Unlike the sequencing in Shoukri's edition, where the first plate is that of Chaundler presenting the book to Bekynton, in the manuscript, the first fourteen plates present scenes from the play followed by the presentation image. By putting text and images together, we can envisage the following possibility: that on the occasion of giving the book to Bekynton Chaundler first delivered the dedicatory speech outside of the palace where he pointed to Bekynton's improvements, the audience then walked to the place where the play was performed, and Chaundler presented the book to his patron following the performance. The language in the Argumentum indicates that it is a prologue as well as a dedication. In his rationale for his choice of title for the play, as explained in this dedication, Chaundler uses a word associated with plays in classical Latin: prologo: 'Titulus libri ex ipsa serie capitalium litterarum colligitur, prima earundem prologo seruiente, dicitur quidem Apologeticus' [The title of the book is put together from a sequence itself of capital letters, the first of these serving the prologue; indeed it is called Apologeticus] (f 10r). (21) According to Lewis and Short's A Latin Dictionary, citing examples from Terence, prologus refers to an introduction to a play or the actor who delivers it. (22) Thus the first word of the title, Apologeticus, refers not only to the theme of the play as moral apologia on behalf of humanity (which Chaundler compares to Plato's Apology of Socrates in the same dedication), but also figuratively to the Argumentum as prologue to the play, with which it shares the first letter of the alphabet.

In his edition of Bekynton's correspondence, George Williams mentions that John Leland saw the manuscript containing the play at Wells before it was given to Thomas Neville, master of Trinity College, Cambridge, 1593-1615, and suggests that the architecture of the drawing depicting Chaundler presenting his book to Bekynton corresponds to the renovated bishop's palace. (23) Williams observes that the background of the presentation plate matches that of the interior of a room in the bishop's palace. A recent archaeological find further supports this connection. As reported on 6 February 2006 by Professor Mark Horton, department of archaeology and anthropology, University of Bristol, a wall painting in the bishop's palace at Wells, dated between 1460 and 1470, shows an image of a woman whose features are strikingly similar to those of Sensuality in plates 2-4 where she offers Man the forbidden fruit, leading to the injury of Reason and Man's expulsion from paradise. A photograph of this image can be accessed in the BBC Inside Out--West archives. (24) In a separate press release circulated at the University of Bristol, Horton has suggested that the image of the woman may be part of a scene in the garden of paradise. (25) Horton also observes correlations between the fruits and foliage in the wall painting and the ones in the background of the illustration of Chaundler presenting his play to Bekynton. It is possible that the same artist, or one from the same atelier, worked for both Bekynton and Chaundler. While this stylistic correlation does not prove that the play was performed at the bishop's palace, the prologue and the presentation plate point to this possibility.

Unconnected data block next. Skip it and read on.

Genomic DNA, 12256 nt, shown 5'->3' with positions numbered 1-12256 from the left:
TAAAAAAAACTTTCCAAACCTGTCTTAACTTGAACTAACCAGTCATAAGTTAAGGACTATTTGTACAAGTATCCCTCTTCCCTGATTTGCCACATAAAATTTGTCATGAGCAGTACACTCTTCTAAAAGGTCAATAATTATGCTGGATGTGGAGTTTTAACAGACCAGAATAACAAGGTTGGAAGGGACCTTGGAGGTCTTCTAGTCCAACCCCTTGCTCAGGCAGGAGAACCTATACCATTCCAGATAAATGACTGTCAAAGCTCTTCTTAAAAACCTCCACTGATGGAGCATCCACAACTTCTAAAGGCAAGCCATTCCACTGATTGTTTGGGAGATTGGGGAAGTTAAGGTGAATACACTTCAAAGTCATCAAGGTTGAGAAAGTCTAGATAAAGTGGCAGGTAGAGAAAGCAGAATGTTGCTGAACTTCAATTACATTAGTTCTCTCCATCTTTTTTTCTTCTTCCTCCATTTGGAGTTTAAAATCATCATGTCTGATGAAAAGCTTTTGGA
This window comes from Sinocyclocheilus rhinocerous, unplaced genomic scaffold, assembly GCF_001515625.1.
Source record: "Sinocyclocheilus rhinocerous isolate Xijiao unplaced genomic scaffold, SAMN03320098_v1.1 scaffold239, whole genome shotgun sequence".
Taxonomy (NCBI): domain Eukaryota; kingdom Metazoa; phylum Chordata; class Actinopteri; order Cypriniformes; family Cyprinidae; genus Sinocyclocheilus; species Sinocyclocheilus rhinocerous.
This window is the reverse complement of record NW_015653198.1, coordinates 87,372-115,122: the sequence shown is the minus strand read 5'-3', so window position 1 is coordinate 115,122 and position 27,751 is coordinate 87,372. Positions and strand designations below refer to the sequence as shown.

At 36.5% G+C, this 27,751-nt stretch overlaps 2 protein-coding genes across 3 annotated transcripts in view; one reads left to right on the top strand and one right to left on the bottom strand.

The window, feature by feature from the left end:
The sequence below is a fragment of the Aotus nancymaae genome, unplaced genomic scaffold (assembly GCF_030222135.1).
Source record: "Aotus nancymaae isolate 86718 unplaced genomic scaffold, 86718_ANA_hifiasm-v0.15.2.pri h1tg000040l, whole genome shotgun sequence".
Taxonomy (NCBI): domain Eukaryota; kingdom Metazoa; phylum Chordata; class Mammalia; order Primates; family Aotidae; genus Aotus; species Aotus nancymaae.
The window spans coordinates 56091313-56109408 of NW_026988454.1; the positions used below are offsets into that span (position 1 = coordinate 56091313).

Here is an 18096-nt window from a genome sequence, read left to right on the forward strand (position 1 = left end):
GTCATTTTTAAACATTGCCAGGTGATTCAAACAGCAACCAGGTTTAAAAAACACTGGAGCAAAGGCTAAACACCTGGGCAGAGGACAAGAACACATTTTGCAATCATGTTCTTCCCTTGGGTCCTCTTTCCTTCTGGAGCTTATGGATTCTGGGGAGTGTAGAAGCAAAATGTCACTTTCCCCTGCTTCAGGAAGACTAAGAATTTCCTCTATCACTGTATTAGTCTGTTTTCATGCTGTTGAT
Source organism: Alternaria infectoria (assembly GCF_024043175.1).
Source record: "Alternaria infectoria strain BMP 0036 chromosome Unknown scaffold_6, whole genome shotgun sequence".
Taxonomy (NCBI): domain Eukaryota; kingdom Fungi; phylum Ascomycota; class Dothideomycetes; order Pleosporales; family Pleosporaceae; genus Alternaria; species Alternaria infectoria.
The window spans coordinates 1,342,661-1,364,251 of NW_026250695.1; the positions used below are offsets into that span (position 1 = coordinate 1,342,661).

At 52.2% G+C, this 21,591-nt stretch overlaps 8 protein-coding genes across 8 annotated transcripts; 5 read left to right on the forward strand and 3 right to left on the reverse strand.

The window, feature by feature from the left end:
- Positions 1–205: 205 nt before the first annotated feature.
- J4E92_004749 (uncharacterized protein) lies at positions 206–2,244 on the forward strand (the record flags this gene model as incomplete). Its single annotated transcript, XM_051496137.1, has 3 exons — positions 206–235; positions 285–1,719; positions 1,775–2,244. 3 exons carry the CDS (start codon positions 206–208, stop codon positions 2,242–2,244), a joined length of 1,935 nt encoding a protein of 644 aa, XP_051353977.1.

Even though they are grouped separately at the beginning of the manuscript, the drawings may also indicate staging, or, for a private reader, a visualization of the play. (26) They are in semi-grisaille, or monochrome line drawing with colour added. Grisaille is paradoxical, fusing both representation and imagination. While it is a technique 'often used to represent an actual object rather than a re-created scene', according to J. Patrice Mirandel, it also 'reveals the illusionistic quality of this art--its necessary contradiction between real and pictorial space'. (27) She quotes Harry Bober from an unpublished document, where he compares the visual effect of grisaille to sculpture, or the appearance of actors on a stage. (28) The use of colour in these illustrations, which can be seen in the digitized manuscript, serves to render them vivid and fluid. O. Elfrida Saunders suggests that these drawings may represent a 'regular school of English painting in grisaille, under Flemish influence, which finally bore fruit in the magnificent wall-paintings by Baker at Eton (1479-88)', and adds, 'Indeed the pictures by Chaundler are not at all far removed in style from the work of Baker'. (29) The wall paintings in Eton College chapel, which took about ten years to complete (1477-87), include the work of two English painters, Gilbert (1485-6) and William Baker (1486-7). (30) One was also paid for work associated with Christmas entertainment: in the Eton College audit roll, an entry in 1485-6 shows payment of 16d to Gilbert, 'pictori' [the painter], and William Pennyngton, for their work and 'ornamentis' [adornments] 'ludencium' [of those performing] at Christmas. (31) Here too may be evidence of fluidity: book illustrations, wall paintings, and performance preparations might employ the same artists. It is not inconceivable, therefore, that the illustrations in Chaundler's manuscript reflect imagined or real staging.